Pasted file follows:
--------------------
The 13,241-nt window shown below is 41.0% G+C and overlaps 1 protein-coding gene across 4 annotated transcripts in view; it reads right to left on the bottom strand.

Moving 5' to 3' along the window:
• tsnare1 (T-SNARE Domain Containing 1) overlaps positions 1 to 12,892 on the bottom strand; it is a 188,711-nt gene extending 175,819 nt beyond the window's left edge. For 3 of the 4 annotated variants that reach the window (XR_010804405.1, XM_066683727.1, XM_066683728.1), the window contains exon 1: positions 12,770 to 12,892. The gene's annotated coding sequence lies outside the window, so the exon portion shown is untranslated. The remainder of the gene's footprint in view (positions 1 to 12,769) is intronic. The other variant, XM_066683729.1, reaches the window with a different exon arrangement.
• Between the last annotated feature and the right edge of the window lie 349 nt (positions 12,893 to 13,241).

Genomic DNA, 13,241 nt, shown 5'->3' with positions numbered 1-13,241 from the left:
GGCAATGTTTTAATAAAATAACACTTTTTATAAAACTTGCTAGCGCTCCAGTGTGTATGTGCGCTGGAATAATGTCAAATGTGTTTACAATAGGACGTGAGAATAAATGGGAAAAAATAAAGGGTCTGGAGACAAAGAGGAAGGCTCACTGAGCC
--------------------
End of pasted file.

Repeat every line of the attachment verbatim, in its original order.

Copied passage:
The 13,241-nt window shown below is 41.0% G+C and overlaps 1 protein-coding gene across 4 annotated transcripts in view; it reads right to left on the bottom strand.

Moving 5' to 3' along the window:
• tsnare1 (T-SNARE Domain Containing 1) overlaps positions 1 to 12,892 on the bottom strand; it is a 188,711-nt gene extending 175,819 nt beyond the window's left edge. For 3 of the 4 annotated variants that reach the window (XR_010804405.1, XM_066683727.1, XM_066683728.1), the window contains exon 1: positions 12,770 to 12,892. The gene's annotated coding sequence lies outside the window, so the exon portion shown is untranslated. The remainder of the gene's footprint in view (positions 1 to 12,769) is intronic. The other variant, XM_066683729.1, reaches the window with a different exon arrangement.
• Between the last annotated feature and the right edge of the window lie 349 nt (positions 12,893 to 13,241).

Genomic DNA, 13,241 nt, shown 5'->3' with positions numbered 1-13,241 from the left:
GGCAATGTTTTAATAAAATAACACTTTTTATAAAACTTGCTAGCGCTCCAGTGTGTATGTGCGCTGGAATAATGTCAAATGTGTTTACAATAGGACGTGAGAATAAATGGGAAAAAATAAAGGGTCTGGAGACAAAGAGGAAGGCTCACTGAGCC